The familiar smell of cheap rum filled the one roomed house. Valentine and Valeria knew their father was home. He was drunk as usual. Anna, the mother served him the last cup of porridge. Far above the village of Salsk, the full moon watched the little hut with great agony.
Valentine was a boy of six and Valeria was a girl of ten. They never had a good fortune, though they have seen great fortunes materializing in front of them as children of rich parents. Valentine’s only possession was a wooden doll of a sailor who had traveled all the seven seas. He inherited the doll from his sister Valeria, when the parents told her she was too old to play with toys.
Anna has made a swing on the courtyard. She would swing the children up to heaven and then catch them down at earth. Anna would let them paint the back wall of the house with mud and water and later would ask them clean the wall, so that they could paint again the next day. These were their little perks of being poor.
Anton, their father was a laborer. The war gave him bread and when the war ended, he became poor. “Wars create martyrs, so does peace”, he tells the children during their Sunday walk to the lake that had huge frogs.
Anna warns the children often about the man on the corner of the street. Boris, was told to be a merchant of children. “He snatches children for work”, tells Anna.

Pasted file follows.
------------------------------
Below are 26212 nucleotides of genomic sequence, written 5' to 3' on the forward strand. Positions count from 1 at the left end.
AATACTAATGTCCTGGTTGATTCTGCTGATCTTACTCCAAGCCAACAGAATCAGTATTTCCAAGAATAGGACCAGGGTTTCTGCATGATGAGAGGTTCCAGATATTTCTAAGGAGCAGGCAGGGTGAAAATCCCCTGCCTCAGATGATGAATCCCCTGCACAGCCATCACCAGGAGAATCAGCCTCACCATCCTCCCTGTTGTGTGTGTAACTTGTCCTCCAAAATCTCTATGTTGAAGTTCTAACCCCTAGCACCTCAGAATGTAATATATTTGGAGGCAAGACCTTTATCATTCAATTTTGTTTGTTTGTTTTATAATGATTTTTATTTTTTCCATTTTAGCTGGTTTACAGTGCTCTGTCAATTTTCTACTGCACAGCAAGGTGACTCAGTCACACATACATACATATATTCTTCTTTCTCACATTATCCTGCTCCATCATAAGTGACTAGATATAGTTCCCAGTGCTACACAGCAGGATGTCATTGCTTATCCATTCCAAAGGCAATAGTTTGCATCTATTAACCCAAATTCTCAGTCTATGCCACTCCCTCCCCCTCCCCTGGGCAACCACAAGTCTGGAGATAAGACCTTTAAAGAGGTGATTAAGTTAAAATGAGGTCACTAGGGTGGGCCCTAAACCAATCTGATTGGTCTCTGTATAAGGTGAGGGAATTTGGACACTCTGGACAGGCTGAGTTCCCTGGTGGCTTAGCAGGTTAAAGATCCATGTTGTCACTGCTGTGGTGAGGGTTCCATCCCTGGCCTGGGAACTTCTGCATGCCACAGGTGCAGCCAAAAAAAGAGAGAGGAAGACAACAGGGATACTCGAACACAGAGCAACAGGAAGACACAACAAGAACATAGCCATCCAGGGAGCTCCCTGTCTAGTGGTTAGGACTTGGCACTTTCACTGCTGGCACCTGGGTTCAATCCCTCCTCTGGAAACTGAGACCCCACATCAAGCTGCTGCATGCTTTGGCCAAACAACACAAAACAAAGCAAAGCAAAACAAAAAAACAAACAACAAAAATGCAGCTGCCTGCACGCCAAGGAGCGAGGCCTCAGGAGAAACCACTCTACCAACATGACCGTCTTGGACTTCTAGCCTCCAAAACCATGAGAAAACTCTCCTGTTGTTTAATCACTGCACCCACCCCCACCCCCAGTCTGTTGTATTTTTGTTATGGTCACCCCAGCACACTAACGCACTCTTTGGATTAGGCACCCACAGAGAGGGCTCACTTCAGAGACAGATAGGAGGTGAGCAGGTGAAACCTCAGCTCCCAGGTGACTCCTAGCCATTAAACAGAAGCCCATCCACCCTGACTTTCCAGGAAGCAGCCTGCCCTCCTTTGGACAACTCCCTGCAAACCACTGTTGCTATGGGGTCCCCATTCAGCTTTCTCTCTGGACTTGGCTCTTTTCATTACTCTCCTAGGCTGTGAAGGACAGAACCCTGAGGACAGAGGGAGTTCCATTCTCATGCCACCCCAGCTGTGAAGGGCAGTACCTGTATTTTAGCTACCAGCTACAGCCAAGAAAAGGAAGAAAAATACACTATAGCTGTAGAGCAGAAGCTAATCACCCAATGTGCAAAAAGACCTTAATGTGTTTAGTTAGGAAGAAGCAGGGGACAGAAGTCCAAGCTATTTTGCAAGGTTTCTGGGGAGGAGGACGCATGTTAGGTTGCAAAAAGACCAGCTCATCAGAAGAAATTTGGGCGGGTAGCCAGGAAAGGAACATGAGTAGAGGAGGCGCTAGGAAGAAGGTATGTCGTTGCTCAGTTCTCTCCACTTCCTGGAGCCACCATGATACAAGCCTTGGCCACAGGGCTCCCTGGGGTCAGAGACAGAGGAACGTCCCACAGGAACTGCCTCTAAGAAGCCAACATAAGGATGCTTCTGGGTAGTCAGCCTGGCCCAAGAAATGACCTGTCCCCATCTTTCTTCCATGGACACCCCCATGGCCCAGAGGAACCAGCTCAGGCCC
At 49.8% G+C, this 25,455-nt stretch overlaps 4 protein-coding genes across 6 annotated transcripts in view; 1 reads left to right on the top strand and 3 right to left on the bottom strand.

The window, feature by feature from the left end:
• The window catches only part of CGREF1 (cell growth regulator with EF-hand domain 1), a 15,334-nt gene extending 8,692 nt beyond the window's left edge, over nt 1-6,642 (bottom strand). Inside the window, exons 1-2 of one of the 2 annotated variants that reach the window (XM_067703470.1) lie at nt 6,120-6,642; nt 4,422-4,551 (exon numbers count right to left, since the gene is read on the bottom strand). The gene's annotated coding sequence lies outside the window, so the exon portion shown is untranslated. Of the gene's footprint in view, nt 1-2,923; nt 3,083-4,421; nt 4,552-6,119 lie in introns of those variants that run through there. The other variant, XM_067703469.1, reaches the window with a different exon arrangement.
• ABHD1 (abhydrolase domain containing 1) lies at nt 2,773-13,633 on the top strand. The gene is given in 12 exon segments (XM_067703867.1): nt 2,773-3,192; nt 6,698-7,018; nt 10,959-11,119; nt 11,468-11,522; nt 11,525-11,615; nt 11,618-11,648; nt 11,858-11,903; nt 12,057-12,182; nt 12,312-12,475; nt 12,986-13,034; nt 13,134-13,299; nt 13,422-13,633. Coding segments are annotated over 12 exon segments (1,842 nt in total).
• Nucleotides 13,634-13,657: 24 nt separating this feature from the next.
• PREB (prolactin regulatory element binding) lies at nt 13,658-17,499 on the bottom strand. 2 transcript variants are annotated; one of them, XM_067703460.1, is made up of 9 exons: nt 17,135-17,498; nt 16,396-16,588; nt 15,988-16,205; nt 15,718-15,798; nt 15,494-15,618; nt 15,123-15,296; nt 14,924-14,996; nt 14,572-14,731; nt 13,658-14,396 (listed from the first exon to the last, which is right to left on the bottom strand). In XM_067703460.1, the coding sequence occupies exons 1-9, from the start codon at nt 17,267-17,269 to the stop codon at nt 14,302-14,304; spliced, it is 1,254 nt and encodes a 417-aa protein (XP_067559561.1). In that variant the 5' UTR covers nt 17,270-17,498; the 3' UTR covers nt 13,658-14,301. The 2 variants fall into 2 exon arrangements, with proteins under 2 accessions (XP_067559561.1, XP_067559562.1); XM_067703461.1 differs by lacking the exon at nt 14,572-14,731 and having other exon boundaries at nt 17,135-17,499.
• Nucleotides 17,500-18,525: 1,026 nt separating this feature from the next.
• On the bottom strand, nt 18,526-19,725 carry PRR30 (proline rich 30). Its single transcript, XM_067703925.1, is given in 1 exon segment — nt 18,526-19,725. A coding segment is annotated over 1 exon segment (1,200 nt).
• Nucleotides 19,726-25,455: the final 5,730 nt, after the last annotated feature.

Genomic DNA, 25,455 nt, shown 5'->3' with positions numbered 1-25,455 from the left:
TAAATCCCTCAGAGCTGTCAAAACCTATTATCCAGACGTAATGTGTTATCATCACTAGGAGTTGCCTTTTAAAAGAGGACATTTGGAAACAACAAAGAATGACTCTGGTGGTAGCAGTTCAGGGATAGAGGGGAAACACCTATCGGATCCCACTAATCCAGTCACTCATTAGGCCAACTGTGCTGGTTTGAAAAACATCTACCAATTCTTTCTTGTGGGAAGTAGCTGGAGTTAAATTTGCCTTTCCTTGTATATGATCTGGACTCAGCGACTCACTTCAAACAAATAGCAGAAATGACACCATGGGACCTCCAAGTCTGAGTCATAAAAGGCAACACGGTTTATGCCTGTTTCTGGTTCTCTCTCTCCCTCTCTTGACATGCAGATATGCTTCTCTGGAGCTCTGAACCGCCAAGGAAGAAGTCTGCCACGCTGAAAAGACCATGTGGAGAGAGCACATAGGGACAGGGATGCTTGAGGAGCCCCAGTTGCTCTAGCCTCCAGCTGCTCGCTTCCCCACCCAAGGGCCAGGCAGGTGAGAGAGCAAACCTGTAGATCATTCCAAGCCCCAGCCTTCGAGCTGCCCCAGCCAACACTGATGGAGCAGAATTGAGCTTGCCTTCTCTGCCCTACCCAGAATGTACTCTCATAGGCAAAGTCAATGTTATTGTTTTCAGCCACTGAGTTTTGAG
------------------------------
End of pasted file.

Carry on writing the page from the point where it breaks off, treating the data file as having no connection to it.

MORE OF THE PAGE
Anna poured the little porridge that was left to Anton’s cup. She went to the children and asked them to go to bed. She prepared them a bed on one end of the room. She gave Valentine, the wooden doll of the sailor to hold while sleeping.
“Are they asleep?”, asked Anton.
“They are.”, replied Anna.
“We should agree upon what we have discussed yesterday. I find no other way. We have no money.”
“But Valeria is just ten.”
“The orphanage will take care of her. She might even get schooling.”
Anna stared at the moon outside the window. The moon wasn’t white. She lowered the kerosene lamp and went to bed along with her husband.
The next morning they woke up to find a small bundle of cash on the children’s bed. Valentine wasn’t there; the wooden doll of the sailor who had traveled all the seven seas wasn’t there. It was just the full moon who had watched him walking out of the house last night, to Boris, the man on the corner of the street.